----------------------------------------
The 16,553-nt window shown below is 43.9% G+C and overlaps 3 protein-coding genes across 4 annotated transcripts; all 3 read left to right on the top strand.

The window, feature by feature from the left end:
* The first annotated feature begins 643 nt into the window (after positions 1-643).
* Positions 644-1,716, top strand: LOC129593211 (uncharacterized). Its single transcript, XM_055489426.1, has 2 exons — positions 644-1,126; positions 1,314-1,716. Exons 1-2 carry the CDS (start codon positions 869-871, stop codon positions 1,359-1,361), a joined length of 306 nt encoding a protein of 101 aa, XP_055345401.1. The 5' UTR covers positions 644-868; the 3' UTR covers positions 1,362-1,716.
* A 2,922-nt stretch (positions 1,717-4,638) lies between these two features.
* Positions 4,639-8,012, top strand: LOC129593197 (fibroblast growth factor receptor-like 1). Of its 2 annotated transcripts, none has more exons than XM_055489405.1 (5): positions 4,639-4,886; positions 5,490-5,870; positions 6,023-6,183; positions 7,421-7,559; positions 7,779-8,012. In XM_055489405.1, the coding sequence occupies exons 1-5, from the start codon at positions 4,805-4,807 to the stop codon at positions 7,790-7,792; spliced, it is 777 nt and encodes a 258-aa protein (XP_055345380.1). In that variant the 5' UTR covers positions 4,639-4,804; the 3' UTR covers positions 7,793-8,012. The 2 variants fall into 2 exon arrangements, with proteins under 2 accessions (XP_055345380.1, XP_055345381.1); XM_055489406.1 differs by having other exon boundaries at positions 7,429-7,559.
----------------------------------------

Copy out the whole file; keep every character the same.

The 16,553-nt window shown below is 43.9% G+C and overlaps 3 protein-coding genes across 4 annotated transcripts; all 3 read left to right on the top strand.

The window, feature by feature from the left end:
* The first annotated feature begins 643 nt into the window (after positions 1-643).
* Positions 644-1,716, top strand: LOC129593211 (uncharacterized). Its single transcript, XM_055489426.1, has 2 exons — positions 644-1,126; positions 1,314-1,716. Exons 1-2 carry the CDS (start codon positions 869-871, stop codon positions 1,359-1,361), a joined length of 306 nt encoding a protein of 101 aa, XP_055345401.1. The 5' UTR covers positions 644-868; the 3' UTR covers positions 1,362-1,716.
* A 2,922-nt stretch (positions 1,717-4,638) lies between these two features.
* Positions 4,639-8,012, top strand: LOC129593197 (fibroblast growth factor receptor-like 1). Of its 2 annotated transcripts, none has more exons than XM_055489405.1 (5): positions 4,639-4,886; positions 5,490-5,870; positions 6,023-6,183; positions 7,421-7,559; positions 7,779-8,012. In XM_055489405.1, the coding sequence occupies exons 1-5, from the start codon at positions 4,805-4,807 to the stop codon at positions 7,790-7,792; spliced, it is 777 nt and encodes a 258-aa protein (XP_055345380.1). In that variant the 5' UTR covers positions 4,639-4,804; the 3' UTR covers positions 7,793-8,012. The 2 variants fall into 2 exon arrangements, with proteins under 2 accessions (XP_055345380.1, XP_055345381.1); XM_055489406.1 differs by having other exon boundaries at positions 7,429-7,559.